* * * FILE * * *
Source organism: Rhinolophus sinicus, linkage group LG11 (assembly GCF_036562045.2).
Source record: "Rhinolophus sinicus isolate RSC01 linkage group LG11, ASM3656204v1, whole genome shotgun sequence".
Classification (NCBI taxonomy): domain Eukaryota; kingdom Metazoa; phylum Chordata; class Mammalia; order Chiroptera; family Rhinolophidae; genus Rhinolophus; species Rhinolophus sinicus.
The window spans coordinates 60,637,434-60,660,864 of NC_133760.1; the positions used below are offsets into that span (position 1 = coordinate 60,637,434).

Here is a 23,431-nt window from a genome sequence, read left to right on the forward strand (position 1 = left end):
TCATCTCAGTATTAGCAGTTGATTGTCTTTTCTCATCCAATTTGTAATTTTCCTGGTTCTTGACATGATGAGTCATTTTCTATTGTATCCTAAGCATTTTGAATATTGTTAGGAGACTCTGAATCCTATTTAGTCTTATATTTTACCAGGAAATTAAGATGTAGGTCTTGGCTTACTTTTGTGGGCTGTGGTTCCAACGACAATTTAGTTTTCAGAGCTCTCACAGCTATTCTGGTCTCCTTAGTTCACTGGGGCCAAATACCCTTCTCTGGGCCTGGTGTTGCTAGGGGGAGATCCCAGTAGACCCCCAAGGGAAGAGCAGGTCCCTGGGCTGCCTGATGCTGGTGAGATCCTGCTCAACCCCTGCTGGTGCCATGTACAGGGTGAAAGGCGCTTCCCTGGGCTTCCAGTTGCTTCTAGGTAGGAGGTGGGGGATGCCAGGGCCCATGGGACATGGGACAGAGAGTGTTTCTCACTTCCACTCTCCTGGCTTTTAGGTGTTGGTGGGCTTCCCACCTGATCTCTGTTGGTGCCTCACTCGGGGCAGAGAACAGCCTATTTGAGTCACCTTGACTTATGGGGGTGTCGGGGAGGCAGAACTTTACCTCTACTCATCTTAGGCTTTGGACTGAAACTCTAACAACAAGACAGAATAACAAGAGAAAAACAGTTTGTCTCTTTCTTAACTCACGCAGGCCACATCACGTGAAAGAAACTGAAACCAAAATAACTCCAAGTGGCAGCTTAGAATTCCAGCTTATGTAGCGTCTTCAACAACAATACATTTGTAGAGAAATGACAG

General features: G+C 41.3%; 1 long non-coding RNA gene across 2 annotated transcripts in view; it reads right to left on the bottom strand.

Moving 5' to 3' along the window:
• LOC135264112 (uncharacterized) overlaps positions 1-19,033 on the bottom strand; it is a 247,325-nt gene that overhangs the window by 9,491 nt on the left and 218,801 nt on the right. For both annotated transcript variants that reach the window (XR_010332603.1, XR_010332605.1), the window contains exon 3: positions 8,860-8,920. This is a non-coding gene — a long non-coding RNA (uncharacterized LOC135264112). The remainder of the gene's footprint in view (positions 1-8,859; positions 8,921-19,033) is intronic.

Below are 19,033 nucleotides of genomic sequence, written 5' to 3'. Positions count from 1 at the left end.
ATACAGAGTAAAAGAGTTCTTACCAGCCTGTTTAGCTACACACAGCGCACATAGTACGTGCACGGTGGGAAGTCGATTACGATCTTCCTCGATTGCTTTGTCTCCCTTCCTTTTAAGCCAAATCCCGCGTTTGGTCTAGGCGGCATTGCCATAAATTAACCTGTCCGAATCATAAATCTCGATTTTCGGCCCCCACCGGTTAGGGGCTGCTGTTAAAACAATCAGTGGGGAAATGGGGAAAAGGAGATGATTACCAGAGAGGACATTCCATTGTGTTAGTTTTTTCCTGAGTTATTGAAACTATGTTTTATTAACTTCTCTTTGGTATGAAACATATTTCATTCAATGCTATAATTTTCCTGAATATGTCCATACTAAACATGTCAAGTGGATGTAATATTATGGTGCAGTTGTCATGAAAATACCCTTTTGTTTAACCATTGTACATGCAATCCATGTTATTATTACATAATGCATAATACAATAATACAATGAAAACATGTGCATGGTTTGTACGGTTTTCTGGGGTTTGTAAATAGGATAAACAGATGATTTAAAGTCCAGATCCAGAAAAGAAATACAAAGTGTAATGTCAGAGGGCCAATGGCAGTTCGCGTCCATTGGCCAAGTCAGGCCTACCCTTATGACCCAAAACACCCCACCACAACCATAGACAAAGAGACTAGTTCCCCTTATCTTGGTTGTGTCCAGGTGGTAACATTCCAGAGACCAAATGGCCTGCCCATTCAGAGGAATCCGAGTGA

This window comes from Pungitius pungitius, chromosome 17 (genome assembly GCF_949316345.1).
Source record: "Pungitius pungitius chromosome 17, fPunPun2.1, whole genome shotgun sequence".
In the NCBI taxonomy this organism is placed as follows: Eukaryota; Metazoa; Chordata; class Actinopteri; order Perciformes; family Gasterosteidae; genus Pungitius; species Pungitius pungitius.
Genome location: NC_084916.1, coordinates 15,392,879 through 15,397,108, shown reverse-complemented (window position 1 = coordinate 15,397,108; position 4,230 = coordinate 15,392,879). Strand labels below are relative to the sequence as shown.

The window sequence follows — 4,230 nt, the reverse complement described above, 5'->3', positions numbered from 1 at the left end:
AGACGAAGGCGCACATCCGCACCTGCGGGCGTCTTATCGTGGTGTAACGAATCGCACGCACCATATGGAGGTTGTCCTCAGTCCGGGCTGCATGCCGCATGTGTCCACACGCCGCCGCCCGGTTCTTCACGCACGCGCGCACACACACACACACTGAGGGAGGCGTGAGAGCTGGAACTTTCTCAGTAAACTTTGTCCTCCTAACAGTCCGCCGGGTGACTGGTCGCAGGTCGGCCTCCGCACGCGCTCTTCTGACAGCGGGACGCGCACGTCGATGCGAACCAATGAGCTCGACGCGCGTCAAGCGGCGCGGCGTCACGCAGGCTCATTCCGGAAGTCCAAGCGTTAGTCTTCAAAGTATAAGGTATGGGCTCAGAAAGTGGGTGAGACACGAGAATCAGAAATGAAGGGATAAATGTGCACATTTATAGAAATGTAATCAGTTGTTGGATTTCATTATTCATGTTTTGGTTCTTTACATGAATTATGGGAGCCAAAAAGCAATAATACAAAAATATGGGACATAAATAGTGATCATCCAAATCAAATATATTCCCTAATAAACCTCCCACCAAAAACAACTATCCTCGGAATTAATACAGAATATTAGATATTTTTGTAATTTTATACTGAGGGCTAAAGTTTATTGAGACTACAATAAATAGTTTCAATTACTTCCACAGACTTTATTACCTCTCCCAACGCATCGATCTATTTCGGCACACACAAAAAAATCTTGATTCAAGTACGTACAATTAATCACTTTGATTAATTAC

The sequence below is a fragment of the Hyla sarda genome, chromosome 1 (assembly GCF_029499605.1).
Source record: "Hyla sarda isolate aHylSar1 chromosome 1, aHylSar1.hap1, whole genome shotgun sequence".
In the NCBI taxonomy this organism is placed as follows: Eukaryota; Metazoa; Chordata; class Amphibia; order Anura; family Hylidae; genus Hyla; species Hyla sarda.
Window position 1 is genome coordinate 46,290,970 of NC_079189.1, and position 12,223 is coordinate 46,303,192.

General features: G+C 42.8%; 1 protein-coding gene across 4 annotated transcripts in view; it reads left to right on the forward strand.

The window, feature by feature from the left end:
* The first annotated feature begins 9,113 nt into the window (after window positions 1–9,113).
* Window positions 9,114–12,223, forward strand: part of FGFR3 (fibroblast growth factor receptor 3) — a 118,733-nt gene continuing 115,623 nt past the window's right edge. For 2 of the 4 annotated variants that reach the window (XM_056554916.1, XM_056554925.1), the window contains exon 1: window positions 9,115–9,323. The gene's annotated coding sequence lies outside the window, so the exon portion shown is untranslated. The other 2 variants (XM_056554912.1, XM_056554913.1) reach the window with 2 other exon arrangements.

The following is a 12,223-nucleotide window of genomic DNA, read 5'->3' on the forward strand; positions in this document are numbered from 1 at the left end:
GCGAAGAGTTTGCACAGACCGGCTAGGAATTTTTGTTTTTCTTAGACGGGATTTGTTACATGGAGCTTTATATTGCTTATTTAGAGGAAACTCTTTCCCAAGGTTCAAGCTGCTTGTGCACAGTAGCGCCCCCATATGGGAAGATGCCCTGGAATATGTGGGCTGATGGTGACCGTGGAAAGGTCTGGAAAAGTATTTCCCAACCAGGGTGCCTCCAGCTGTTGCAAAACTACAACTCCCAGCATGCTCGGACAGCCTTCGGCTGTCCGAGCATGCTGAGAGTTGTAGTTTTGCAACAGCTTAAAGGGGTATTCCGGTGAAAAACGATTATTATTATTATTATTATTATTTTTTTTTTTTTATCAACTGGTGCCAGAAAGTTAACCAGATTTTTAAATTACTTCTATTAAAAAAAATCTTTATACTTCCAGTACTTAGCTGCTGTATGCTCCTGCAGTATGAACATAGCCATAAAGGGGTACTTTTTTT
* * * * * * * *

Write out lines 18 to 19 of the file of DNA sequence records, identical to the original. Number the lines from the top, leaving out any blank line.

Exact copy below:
The sequence below is a fragment of the Hyla sarda genome, chromosome 1 (assembly GCF_029499605.1).
Source record: "Hyla sarda isolate aHylSar1 chromosome 1, aHylSar1.hap1, whole genome shotgun sequence".